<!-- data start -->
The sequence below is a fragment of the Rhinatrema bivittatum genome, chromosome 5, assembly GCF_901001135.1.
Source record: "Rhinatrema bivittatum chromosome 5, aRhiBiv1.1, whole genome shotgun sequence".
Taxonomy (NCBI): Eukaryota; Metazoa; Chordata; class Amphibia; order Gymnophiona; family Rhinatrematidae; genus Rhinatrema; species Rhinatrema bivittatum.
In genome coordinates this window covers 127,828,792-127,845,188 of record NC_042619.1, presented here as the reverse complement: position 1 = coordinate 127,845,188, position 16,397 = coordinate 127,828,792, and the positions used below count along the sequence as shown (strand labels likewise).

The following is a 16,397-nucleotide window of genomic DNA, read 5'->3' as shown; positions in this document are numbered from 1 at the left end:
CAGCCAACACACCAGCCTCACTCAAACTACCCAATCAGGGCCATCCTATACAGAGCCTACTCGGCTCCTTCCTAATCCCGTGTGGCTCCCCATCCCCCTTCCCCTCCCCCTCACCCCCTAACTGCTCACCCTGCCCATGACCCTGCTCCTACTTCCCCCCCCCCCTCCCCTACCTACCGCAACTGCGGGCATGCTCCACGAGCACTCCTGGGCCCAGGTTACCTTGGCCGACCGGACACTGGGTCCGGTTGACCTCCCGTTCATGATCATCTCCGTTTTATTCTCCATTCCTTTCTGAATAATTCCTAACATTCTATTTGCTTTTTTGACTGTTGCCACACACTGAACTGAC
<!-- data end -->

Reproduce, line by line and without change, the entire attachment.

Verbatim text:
The sequence below is a fragment of the Rhinatrema bivittatum genome, chromosome 5, assembly GCF_901001135.1.
Source record: "Rhinatrema bivittatum chromosome 5, aRhiBiv1.1, whole genome shotgun sequence".
Taxonomy (NCBI): Eukaryota; Metazoa; Chordata; class Amphibia; order Gymnophiona; family Rhinatrematidae; genus Rhinatrema; species Rhinatrema bivittatum.
In genome coordinates this window covers 127,828,792-127,845,188 of record NC_042619.1, presented here as the reverse complement: position 1 = coordinate 127,845,188, position 16,397 = coordinate 127,828,792, and the positions used below count along the sequence as shown (strand labels likewise).

The following is a 16,397-nucleotide window of genomic DNA, read 5'->3' as shown; positions in this document are numbered from 1 at the left end:
CAGCCAACACACCAGCCTCACTCAAACTACCCAATCAGGGCCATCCTATACAGAGCCTACTCGGCTCCTTCCTAATCCCGTGTGGCTCCCCATCCCCCTTCCCCTCCCCCTCACCCCCTAACTGCTCACCCTGCCCATGACCCTGCTCCTACTTCCCCCCCCCCCTCCCCTACCTACCGCAACTGCGGGCATGCTCCACGAGCACTCCTGGGCCCAGGTTACCTTGGCCGACCGGACACTGGGTCCGGTTGACCTCCCGTTCATGATCATCTCCGTTTTATTCTCCATTCCTTTCTGAATAATTCCTAACATTCTATTTGCTTTTTTGACTGTTGCCACACACTGAACTGAC